Monday, July 22, 2013

Homily for the 16th Sunday in Ordinary Time



I hope everyone was able to survive the terrible heat wave this week. I am sure most of you have passed by the small white clapboard Watchung Presbyterian Church on Watching Ave. The minister there has a knack for posting witty short announcements on the bulletin board in front of the Church. I really enjoyed this weeks post “if you think it’s hot now”. Makes you think, doesn’t it?


In my homilies I usually make mention of saints, those holy people who have gone before us.  Maximilian Kolbe, Mother Teresa, Therese the Little Flower.  Their life example helps us to become saints. Recently I came upon the name of a living saint. His name is Dr. Tom Catena. Dr. Tom hails from Amsterdam, New York. As a young man, he joined the US Navy, where he served as a medic. When his military service ended, he attended medical school and became a surgeon. As a devout Catholic, he wished to serve the Lord as a missionary. He was, and is, very much influenced by Francis of Assisi, whose idea was to radically live the gospel. Since 2008, Dr. Tom has volunteered with the Catholic Medical Mission at the Mother of Mercy hospital in the Nuba Mountains of Sudan, a land of horrors, where families cower in caves to avoid aerial bombings by the Sudanese government.  There is no one better qualified to describe what the leaders of Sudan do to their own citizens. He is the only surgeon at Mother of Mercy H. that is capable of dealing with severe war injuries, mostly amputations. He also treats conditions like malaria and pneumonia, leprosy, stroke, meningitis, and shell-shocked women who walk days and hours with their babies, alive and deceased, to the clinic for help. Dr. Tom says “The most rewarding part of the job is seeing sick people get better.”  “We have a good number of patients with serious but treatable conditions. To be able to offer a good service to care for a wide variety of diseases is a real joy.” Dr. Tom, as the saints I mentioned before, has much to teach us about discipleship. He says “Our FAITH is what motivates us to keep pushing on with the work - despite the isolation and daily frustrations of working in a remote, undeveloped region with little support.” “Christ’s call to serve the ‘least of these’ is a tonic to encourage us in the work. Our faith helps us in that we know we are not the masters of life and death and that God is in charge of all things. We know that our lives here are temporary, and that there are promises of greater things to come.” This by the way is exactly what Pope Benedict wrote about in his encyclical “In Hope we are saved.”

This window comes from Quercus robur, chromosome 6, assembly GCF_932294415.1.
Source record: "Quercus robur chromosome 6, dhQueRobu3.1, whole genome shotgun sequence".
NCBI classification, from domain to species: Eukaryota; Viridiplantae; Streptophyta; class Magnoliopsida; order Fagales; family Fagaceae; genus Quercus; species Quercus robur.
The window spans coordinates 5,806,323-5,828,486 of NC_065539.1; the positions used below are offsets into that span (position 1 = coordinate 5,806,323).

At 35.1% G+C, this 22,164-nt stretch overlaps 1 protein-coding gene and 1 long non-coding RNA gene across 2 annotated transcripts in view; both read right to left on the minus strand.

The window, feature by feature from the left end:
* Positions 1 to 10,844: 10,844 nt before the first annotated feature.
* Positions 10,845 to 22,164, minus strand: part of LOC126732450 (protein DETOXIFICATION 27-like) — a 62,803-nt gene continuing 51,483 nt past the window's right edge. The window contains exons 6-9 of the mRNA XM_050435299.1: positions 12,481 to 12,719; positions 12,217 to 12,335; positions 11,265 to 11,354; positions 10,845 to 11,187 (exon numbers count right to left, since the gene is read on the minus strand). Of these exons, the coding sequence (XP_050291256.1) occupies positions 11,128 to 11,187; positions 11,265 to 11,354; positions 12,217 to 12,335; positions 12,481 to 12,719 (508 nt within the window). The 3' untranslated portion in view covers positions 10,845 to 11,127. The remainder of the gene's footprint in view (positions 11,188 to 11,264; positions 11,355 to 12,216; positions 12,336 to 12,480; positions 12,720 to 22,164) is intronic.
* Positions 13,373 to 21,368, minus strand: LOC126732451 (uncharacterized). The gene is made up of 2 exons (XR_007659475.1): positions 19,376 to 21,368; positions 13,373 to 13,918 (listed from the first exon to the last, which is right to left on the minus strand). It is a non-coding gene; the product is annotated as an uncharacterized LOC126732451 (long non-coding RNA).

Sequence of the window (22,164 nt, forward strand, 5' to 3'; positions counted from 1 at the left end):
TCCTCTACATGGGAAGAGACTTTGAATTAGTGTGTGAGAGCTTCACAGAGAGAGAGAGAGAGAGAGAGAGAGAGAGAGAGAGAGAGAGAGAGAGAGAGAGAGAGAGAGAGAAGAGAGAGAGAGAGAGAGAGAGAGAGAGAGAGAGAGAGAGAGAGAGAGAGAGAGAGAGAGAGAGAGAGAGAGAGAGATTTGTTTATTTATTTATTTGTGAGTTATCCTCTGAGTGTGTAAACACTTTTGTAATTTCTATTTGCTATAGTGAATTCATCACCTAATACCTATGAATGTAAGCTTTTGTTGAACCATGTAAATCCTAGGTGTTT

Dr. Tom lives inside a small compound with a few religious sisters and a few priests. At 5:30AM he wakes up to the alarm of roosters crowing, donkeys braying, and cows mooing. With the sisters and priests, he moves from the living compound, across a dry riverbed, to a small chapel where he attends daily Mass. The Eucharist is his strength – the strength to go on in the midst of chaos – the cries of children dying and mothers wailing. Sometimes he feels he cannot continue. But he does.